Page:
Sunday, 7 August 2016

A product from Yorkshire: The Jowett Javelin and Jupiter flat-four engines

Yorkshire may not be renowned for automotive engineering, but in its West Riding on the outskirts of Bradford there was a hive of such activity. This article focuses on the Jowett car company who ended up with their factory at Idle just north of Bradford.

The Jowett name goes back to 1901 when Benjamin and William Jowett along with Arthur Lamb set up a cycle business that went on to manufacture V-twin engines for driving machinery. I do not intend to describe the whole Jowett history, but instead will focus the developments of their most famous engine; the flat-four fitted to the Javelin and Jupiter cars.

Following the Second World War, many vehicle manufacturers were conservative design-wise as they re-started production for civilian products. This was not the case with Jowett. Their Javelin saloon introduced in 1945 was inspired to some degree by the popularity in England of the Lancia Aprilia. Gerald Palmer had joined Jowett as Chief Engineer during the War at the mere age of 30. The Javelin was his first vehicle. This advanced car utilised a flat-four cylinder engine which offered many benefits such as:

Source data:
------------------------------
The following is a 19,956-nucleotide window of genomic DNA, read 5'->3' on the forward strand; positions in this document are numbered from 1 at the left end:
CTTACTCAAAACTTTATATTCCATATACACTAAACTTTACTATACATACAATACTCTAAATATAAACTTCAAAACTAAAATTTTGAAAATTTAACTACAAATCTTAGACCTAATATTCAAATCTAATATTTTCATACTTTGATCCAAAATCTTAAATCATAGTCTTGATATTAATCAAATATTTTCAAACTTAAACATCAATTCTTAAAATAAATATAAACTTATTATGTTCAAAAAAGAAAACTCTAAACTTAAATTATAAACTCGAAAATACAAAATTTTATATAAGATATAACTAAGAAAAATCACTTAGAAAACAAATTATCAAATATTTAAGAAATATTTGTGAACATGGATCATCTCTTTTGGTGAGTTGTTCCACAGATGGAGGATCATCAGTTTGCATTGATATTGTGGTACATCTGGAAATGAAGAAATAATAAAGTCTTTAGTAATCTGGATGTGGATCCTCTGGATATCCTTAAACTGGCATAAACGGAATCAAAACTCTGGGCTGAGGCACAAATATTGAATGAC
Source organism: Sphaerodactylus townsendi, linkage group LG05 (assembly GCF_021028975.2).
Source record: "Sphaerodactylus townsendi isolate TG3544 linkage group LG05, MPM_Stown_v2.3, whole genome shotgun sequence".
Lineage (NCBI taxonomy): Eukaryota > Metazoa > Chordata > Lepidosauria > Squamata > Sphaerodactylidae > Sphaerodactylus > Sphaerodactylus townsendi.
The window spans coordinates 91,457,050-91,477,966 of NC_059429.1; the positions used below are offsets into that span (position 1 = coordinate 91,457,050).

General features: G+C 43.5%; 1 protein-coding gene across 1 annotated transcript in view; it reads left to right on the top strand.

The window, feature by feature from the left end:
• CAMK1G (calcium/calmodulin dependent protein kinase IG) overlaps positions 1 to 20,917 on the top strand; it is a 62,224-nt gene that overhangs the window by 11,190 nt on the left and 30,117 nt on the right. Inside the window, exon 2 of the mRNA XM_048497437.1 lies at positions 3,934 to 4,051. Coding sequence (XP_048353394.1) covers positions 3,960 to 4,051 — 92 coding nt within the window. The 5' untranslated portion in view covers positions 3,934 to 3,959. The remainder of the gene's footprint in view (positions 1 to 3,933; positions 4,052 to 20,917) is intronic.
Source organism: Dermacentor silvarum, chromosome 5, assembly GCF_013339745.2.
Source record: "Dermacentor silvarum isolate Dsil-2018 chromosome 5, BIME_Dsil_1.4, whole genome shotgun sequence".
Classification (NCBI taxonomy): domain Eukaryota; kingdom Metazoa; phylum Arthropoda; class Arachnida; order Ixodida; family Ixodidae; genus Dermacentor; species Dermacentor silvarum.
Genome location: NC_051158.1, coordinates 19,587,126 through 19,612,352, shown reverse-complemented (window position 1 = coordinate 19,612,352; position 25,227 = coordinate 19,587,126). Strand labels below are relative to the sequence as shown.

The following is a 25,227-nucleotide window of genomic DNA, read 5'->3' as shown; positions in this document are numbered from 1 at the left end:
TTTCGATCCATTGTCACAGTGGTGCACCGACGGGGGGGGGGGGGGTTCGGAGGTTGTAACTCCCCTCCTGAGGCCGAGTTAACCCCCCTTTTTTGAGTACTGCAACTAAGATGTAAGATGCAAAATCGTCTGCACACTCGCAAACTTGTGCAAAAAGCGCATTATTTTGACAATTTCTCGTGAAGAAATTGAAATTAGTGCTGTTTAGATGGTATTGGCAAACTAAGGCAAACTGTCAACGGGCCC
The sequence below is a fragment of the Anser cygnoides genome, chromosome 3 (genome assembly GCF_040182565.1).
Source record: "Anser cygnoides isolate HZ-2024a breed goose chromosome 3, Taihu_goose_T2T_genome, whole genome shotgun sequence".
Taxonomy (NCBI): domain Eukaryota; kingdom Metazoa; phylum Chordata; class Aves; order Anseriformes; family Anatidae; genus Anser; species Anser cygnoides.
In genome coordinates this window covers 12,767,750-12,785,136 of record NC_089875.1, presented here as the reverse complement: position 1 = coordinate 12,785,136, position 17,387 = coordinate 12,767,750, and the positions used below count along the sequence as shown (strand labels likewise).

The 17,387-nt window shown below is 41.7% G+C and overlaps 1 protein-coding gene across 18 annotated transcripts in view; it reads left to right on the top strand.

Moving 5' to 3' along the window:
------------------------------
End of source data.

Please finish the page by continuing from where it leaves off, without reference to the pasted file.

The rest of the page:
• Compact engine allowed spacious seating (up to 6) within a given wheelbase
  • Notably vibration free
  •  Low centre of gravity
  • Excellent visibility due to the low engine height

Jowett flat-four

The new engine had overhead valves and was initially available in two forms, a 1200cc unit of 69.5 by 78mm bore and stroke, and a 1500cc version of 72.5 by 90mm bore and stroke. The smaller unit was intended for the home market, whilst the bigger engine was destined for export. Both engines had a compression ratio of 7.25:1. Subsequently there was a change in Jowett policy which caused Palmer to concentrate on the larger 1500cc engine.

In its early form the engine had a two-bearing crankshaft running in white-metal bushes carried on the crankcase, a circular spigotted cover at one end eliminated the need for a split crankcase. The crankcase was cast in aluminium alloy to D.T.D. 424 specification. And wet cylinder liners sat on a joint washer at the base and were clamped down by the detachable cylinder heads.

Cast iron cylinder heads were utilised which incorporated a vertical inlet port leading to siamesed valve ports which allowed the use of one carburettor per pair of cylinders. The exhaust ports were at the bottom of the cylinder head, with the exhaust gas being taken away by an integral manifold under each head. A metal duct directed cooling water to each valve seat. The combustion chamber was a stepped type; the inlet platform providing a squish area to promote charge turbulence over the exhaust valves, from which side the mixture was ignited.